Personal Tax Planning Strategies for 2022 | ETF Trends

In the past, retirement income planning has often been straightforward. Reliable strategies have usually included reducing and deferring income, shifting income, and increasing deductions. But this year, many federal tax policies and priorities remain in flux.

While planning for 2022 may be more challenging, a recent blog from Nationwide Financial shows how planning for retirement can not only help a client with their long-term financial goals, but also in the near term during tax time.

For example, clients may want to optimize their retirement plan contributions. The maximum allowable 401(k) contribution for 2022 is $20,500, with a $6,500 additional contribution, if the plan allows, for taxpayers who are 50 and over.

“These contributions are made with pretax money, lowering the client’s overall tax bill for the year,” the blog advises. “Even if the client can’t contribute the maximum amounts, they should make sure they are contributing enough to take full advantage of any employer match.” Clients are also encouraged to contribute to an individual retirement account (IRA).

For clients aged 72 or older, it’s important that they take required minimum distributions (RMDs) from their qualified plans and IRAs.

“If you have a client who is 70½ or older and would like to donate more to charity, remember that up to $100,000 can be distributed from their IRA to a charity, and it can be used to satisfy their RMD,” the blog states. “This qualified charitable distribution (QCD) must be made directly from their IRA to the charity to avoid inclusion in income, and it must be made to a qualified public charity.”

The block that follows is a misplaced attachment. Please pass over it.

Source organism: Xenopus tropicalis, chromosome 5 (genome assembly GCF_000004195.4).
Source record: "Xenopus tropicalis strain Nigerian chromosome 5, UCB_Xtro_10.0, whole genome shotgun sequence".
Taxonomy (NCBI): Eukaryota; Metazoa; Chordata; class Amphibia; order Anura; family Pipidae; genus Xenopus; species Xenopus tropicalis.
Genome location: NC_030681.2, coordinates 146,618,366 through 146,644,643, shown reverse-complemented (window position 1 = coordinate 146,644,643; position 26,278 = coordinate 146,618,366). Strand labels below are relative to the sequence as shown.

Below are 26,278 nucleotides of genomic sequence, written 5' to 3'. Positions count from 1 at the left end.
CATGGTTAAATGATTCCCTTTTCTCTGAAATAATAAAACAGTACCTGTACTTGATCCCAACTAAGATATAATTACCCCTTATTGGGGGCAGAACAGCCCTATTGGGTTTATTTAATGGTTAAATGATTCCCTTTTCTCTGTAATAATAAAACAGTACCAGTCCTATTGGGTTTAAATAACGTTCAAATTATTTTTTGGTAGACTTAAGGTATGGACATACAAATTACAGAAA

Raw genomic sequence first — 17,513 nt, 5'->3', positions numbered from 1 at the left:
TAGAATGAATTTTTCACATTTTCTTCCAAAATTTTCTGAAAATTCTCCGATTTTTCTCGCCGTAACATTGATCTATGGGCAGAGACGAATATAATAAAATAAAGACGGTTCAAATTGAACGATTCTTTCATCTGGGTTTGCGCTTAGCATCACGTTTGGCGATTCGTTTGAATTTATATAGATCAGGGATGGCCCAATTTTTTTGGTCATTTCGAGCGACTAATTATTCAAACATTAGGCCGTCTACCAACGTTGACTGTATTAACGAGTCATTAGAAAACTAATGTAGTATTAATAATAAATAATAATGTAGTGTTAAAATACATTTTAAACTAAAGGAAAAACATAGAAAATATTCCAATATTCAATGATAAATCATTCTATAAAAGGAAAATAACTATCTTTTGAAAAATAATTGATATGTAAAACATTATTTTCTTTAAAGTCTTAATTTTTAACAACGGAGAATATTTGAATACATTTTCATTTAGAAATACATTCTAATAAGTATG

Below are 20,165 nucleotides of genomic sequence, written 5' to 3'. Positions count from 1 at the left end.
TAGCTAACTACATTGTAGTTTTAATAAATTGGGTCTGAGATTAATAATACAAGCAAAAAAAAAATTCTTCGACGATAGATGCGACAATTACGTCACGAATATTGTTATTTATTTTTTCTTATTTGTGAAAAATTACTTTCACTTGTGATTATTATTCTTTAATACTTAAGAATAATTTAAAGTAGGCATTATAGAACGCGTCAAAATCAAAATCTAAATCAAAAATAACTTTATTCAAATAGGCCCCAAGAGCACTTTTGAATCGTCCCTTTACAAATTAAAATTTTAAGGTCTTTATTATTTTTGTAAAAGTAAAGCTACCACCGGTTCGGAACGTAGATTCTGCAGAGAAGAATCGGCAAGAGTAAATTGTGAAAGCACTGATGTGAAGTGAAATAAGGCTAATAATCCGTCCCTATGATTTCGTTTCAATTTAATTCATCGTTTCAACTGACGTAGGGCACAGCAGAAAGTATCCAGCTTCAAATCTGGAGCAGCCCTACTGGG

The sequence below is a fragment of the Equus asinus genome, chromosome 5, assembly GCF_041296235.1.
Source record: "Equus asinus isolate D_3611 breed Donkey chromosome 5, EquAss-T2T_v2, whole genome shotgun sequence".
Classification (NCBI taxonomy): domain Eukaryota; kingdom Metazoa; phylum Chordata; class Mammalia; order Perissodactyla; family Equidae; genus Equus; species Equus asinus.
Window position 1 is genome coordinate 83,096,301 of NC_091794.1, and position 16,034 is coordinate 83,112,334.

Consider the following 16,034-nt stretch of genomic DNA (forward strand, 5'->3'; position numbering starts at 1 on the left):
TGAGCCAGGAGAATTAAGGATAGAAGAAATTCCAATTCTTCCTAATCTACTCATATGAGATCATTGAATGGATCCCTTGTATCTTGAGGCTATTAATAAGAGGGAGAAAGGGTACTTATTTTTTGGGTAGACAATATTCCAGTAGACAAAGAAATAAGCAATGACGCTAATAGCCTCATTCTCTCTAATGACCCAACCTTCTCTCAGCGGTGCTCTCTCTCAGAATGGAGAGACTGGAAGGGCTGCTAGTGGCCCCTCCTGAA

And for those who are eligible, a Roth conversion could make sense. It could be beneficial to convert some or all of a traditional IRA account to a Roth IRA if the client expects to be in a lower income tax bracket for 2022 than in future years. It should be noted, however, that while this transaction will result in taxable income this year, future income from the Roth IRA will be tax-free, provided of course that certain distribution rules are followed.

Regardless of the changes within the tax law, there are still several reliable tax planning strategies that can help clients save money in the short term while investing for the long term.

Nationwide offers a variety of actively managed ETFs for advisors that cater to a range of investment exposures and strategies for those seeking retirement income options for their clients as part of their bigger retirement planning picture.

For more news, information, and strategy, visit the Retirement Income Channel.